• WordNet 3.6
    • n architrave the lowest part of an entablature; rests immediately on the capitals of the columns
    • n architrave the molding around a door or window
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Webster's Revised Unabridged Dictionary
    • n Architrave (Arch) The lower division of an entablature, or that part which rests immediately on the column, esp. in classical architecture. See Column.
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Century Dictionary and Cyclopedia
    • n architrave In architecture: The lower division of an entablature; that member which rests immediately on the column and supports those portions of the structure which are above it. See cut under entablature.
    • n architrave The ornamental molding running round the extrados of an arch. Also called archivolt.
    • n architrave Sometimes, less properly, the molded enrichments on the faces of the jambs and lintel of a door, window, or other opening. Also called antepagment.
    • n architrave In fortification, the master-beam, or chief supporter, in any part of a subterranean fortification.
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Chambers's Twentieth Century Dictionary
    • n Architrave ärk′i-trāv (archit.) the lowest division of the entablature resting immediately on the abacus of the column: collective name for the various parts, jambs, lintels, &c. which surround a door or window
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Webster's Revised Unabridged Dictionary
F. architrave, fr. It. architrave,; pref. archi-, + trave, beam, L. trabs,
Chambers's Twentieth Century Dictionary
It. from Gr. archi-, chief, and L. trab-em, trabs, a beam.


In literature:

Attwater stood in the doorway, which he almost wholly filled; his hands stretched above his head and grasping the architrave.
"The Works of Robert Louis Stevenson - Swanston Edition Vol. XIX (of 25)" by Robert Louis Stevenson
A herdsman sat on an architrave playing his reed-pipe, while his goats wandered about browsing on the grass between the stones.
"Tales from the German" by Various
These differ from Caryatids, which bear the architrave on their heads.
"Encyclopaedia Britannica, 11th Edition, Volume 7, Slice 4" by Various
Sometimes applied to the architrave of an order.
"Architecture" by Thomas Roger Smith
The discharging or relieving arch, built above the architrave or lintel to take off the weight of the superstructure.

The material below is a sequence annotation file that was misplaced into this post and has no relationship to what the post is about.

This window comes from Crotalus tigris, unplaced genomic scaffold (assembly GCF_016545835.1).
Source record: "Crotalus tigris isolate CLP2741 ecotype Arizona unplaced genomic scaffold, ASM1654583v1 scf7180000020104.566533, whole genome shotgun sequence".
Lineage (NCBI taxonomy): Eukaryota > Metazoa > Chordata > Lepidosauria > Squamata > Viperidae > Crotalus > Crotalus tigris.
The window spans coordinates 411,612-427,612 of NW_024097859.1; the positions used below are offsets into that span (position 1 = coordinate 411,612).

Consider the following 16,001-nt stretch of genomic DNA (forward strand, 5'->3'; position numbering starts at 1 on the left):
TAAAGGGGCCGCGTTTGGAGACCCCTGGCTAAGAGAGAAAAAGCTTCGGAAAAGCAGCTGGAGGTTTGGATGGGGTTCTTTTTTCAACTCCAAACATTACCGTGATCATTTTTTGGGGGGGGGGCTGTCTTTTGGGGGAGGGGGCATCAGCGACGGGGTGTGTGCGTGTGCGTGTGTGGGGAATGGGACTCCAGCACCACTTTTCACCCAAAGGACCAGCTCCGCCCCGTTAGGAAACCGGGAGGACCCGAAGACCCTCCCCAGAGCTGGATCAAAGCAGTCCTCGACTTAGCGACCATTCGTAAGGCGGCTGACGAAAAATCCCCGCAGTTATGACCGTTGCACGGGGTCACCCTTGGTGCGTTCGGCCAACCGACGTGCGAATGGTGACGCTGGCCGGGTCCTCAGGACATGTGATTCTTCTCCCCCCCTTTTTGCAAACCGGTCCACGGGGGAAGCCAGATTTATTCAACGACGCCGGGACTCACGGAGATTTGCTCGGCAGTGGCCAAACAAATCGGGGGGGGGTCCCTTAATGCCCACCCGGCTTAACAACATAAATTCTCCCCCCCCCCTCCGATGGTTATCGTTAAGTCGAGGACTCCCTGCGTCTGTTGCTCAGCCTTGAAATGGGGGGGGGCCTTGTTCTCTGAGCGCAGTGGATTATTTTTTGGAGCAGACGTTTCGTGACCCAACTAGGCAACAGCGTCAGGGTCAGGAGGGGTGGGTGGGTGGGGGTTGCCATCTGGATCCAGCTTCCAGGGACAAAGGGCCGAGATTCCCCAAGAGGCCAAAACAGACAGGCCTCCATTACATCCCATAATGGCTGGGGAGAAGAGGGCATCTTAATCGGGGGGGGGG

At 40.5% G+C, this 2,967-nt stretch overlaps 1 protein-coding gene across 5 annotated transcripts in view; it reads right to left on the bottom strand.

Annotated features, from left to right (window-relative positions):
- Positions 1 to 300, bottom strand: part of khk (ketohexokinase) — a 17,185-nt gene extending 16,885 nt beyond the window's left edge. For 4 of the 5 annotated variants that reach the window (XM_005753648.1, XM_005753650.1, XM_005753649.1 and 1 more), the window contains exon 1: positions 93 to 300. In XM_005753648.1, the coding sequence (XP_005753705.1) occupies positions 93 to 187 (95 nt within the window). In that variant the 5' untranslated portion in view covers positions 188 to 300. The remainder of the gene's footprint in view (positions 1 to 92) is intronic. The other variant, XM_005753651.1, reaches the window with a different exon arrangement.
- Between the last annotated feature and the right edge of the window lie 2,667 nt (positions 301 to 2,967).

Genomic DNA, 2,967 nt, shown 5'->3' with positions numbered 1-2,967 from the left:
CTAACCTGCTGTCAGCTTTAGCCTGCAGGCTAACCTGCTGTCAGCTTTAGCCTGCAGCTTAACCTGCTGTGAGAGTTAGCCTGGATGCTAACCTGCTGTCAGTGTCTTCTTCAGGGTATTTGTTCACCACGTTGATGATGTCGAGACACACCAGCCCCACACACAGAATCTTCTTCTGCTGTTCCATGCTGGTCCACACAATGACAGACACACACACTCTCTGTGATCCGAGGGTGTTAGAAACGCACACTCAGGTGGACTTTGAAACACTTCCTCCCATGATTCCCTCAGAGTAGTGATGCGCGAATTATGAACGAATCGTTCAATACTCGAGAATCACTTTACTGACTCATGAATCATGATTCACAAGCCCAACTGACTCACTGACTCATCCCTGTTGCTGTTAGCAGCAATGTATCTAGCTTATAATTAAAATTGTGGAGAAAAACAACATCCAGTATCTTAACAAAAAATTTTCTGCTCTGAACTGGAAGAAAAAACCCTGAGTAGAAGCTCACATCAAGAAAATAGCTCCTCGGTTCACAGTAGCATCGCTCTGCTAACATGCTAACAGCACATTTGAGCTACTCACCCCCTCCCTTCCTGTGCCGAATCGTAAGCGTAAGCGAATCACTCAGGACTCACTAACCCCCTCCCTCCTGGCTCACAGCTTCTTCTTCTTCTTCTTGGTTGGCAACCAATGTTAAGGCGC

"Encyclopaedia Britannica, 11th Edition, Volume 2, Slice 4" by Various
This temple is remarkable for a sculptured architrave which took the place of the ordinary frieze.
"Encyclopaedia Britannica, 11th Edition, Volume 2, Slice 7" by Various
Architrave, decoration of, 18.
"Colonial Homes and Their Furnishings" by Mary H. Northend
The architrave follows the line of the roof, but at a still more open angle.
"The Life, Letters and Work of Frederic Leighton" by Mrs. Russell Barrington
Ceilings, joists, and architrave are of Sethym wood, the roof of ebony, which can never catch fire.
"Curious Myths of the Middle Ages" by Sabine Baring-Gould
The eleven-foot frieze and architrave is inclined inward about one and one-half inches.
"Visual Illusions" by Matthew Luckiesh
These also have bas-relief figures in the architraves.
"Bell's Cathedrals: The Cathedral Church of Lichfield" by A. B. Clifton
Slender, twisted pillars of marble support the architrave, on which is a central figure of Christ seated in a circle.
"Cathedral Cities of Italy" by William Wiehe Collins
Without measure were the architraves, past number were the archways, beyond memory the gates.
"Recitations for the Social Circle" by James Clarence Harvey
This has an architrave, sculptured in the stone, of fruits and flowers, running along its front.
"Dealings with the Dead, Volume I (of 2)" by A Sexton of the Old School
The architrave above their plain capitals, with its projecting molding, is tremendously massive.
"The Near East" by Robert Hichens
Above is the many-membered architrave and cornice supporting the roof and spire.
"Encyclopaedia Britannica, 11th Edition, Volume 14, Slice 4" by Various
The architrave, except in houses of great magnificence, was usually of wood, sometimes very richly carved.
"The Decoration of Houses" by Edith Wharton
The columns support an entablature with its frieze and cornice, but the architrave is wanting.
"Sketches from the Subject and Neighbour Lands of Venice" by Edward A. Freeman
Detail of the architraves throughout is early, and those with corner blocks are probably contemporary with the rest of the house.
"Huntley" by Tony P. Wrenn
The capital, with undercut volutes, was suitable for a straight architrave, but not for the arch.
"Constantinople" by William Holden Hutton

In poetry:

The sands are green with a mirage of valleys;
The palm tree casts a shadow not its own;
Down the long architrave of temple or palace
Blows a cool air from moorland scarps of stone.
"Death of the Bird " by A D Hope
Below me, like an opened grave,
The Forum's excavations lie,
Where column, arch and architrave
In solemn grandeur greet the eye,
Still guarding 'neath Italia's sky
The glory that can never die.
"On The Palentine" by John Lawson Stoddard
They call me to a dim, disastrous land,
Where fallen marbles tell of mighty years,
Heroic architraves, but where the gust
Ripples forsaken waters. Lo! I stand
With armies round about, and in mine ears
The roar of harps reborn from legend’s dust.
"Sonnets on the Sea's Voice" by George Sterling